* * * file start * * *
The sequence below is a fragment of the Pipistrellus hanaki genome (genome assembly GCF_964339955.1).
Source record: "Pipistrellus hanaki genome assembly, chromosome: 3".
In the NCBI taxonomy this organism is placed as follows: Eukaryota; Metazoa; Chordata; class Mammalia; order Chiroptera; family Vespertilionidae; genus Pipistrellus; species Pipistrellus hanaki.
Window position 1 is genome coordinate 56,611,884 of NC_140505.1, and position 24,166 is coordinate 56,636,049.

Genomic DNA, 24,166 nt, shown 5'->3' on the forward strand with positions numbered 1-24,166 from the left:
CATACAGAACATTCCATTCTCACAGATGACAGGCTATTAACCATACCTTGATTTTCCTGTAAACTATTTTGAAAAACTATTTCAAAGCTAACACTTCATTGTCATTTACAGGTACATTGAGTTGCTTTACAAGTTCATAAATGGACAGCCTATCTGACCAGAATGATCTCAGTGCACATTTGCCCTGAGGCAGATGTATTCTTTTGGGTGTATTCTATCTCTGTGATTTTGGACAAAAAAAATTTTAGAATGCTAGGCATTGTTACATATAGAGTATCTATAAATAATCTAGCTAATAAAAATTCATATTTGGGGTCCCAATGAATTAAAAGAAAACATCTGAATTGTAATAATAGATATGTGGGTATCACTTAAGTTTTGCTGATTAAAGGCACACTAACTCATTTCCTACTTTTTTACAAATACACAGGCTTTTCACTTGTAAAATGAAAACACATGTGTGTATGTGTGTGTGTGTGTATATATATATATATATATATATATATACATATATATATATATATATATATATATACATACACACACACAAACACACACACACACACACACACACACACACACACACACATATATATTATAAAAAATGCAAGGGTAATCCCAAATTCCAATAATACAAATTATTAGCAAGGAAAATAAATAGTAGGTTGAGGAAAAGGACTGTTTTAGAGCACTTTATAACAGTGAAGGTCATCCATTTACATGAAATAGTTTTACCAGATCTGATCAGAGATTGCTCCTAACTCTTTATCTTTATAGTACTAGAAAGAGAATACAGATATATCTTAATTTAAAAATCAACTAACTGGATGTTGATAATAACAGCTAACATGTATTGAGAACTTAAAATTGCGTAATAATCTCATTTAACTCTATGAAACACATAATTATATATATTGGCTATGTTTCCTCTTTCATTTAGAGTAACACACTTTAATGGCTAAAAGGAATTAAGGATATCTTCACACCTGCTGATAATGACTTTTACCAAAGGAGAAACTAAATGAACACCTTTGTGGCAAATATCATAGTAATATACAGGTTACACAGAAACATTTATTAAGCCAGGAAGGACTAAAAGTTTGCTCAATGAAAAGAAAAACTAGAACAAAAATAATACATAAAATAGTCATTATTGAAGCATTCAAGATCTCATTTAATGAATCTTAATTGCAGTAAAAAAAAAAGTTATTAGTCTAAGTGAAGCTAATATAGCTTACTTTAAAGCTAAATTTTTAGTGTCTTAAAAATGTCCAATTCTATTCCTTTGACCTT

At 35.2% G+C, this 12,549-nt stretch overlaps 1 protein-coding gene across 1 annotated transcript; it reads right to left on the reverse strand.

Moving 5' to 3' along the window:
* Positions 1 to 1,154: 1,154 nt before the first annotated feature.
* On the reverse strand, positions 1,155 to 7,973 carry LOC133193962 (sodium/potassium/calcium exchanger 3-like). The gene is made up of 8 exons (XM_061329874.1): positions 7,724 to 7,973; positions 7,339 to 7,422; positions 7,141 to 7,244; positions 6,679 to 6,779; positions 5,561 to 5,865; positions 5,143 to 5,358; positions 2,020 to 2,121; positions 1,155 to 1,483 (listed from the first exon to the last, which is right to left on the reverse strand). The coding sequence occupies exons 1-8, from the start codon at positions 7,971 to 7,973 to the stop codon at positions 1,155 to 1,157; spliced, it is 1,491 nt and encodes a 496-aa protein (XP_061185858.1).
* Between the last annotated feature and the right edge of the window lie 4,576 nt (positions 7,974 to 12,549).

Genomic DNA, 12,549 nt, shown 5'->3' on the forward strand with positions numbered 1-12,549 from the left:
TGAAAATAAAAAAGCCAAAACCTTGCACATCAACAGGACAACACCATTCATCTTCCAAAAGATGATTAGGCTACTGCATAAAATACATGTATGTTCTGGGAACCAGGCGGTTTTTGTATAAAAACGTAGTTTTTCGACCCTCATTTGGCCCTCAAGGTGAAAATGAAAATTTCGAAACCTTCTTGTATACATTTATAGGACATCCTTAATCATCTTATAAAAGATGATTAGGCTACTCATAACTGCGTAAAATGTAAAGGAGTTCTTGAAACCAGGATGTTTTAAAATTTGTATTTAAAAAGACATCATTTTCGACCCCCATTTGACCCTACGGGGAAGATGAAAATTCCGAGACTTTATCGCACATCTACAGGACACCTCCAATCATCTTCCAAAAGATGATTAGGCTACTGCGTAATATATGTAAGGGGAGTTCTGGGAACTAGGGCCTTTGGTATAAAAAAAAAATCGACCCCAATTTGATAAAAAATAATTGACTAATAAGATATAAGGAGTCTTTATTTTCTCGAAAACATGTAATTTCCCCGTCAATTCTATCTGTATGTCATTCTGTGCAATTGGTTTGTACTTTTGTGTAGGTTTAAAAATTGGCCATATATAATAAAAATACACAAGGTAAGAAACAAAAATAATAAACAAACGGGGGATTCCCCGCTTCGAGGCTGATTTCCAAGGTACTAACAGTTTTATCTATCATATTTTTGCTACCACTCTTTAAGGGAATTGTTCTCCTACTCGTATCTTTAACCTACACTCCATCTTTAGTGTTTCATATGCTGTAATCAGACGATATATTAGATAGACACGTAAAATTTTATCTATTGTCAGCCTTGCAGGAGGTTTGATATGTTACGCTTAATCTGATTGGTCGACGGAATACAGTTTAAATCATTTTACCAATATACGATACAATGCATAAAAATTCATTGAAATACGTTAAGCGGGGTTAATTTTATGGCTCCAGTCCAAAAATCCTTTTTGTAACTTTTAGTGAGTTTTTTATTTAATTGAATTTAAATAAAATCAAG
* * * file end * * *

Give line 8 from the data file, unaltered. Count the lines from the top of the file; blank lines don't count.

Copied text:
Moving 5' to 3' along the window: